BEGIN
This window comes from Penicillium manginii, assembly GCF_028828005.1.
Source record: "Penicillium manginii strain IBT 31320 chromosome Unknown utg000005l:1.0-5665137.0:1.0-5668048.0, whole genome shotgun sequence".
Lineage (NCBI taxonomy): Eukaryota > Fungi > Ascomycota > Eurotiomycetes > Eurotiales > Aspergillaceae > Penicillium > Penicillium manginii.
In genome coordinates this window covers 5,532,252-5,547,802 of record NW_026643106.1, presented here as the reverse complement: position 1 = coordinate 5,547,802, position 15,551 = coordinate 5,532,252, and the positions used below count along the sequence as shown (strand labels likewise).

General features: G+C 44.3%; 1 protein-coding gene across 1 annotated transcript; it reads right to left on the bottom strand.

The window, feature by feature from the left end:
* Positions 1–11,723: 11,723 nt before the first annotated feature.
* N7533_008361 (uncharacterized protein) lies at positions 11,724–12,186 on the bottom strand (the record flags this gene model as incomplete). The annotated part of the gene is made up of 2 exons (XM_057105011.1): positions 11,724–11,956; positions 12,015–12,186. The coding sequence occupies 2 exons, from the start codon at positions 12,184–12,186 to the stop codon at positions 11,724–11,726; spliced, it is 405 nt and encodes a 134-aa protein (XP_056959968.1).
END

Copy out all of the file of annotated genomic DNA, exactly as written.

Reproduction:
This window comes from Penicillium manginii, assembly GCF_028828005.1.
Source record: "Penicillium manginii strain IBT 31320 chromosome Unknown utg000005l:1.0-5665137.0:1.0-5668048.0, whole genome shotgun sequence".
Lineage (NCBI taxonomy): Eukaryota > Fungi > Ascomycota > Eurotiomycetes > Eurotiales > Aspergillaceae > Penicillium > Penicillium manginii.
In genome coordinates this window covers 5,532,252-5,547,802 of record NW_026643106.1, presented here as the reverse complement: position 1 = coordinate 5,547,802, position 15,551 = coordinate 5,532,252, and the positions used below count along the sequence as shown (strand labels likewise).

General features: G+C 44.3%; 1 protein-coding gene across 1 annotated transcript; it reads right to left on the bottom strand.

The window, feature by feature from the left end:
* Positions 1–11,723: 11,723 nt before the first annotated feature.
* N7533_008361 (uncharacterized protein) lies at positions 11,724–12,186 on the bottom strand (the record flags this gene model as incomplete). The annotated part of the gene is made up of 2 exons (XM_057105011.1): positions 11,724–11,956; positions 12,015–12,186. The coding sequence occupies 2 exons, from the start codon at positions 12,184–12,186 to the stop codon at positions 11,724–11,726; spliced, it is 405 nt and encodes a 134-aa protein (XP_056959968.1).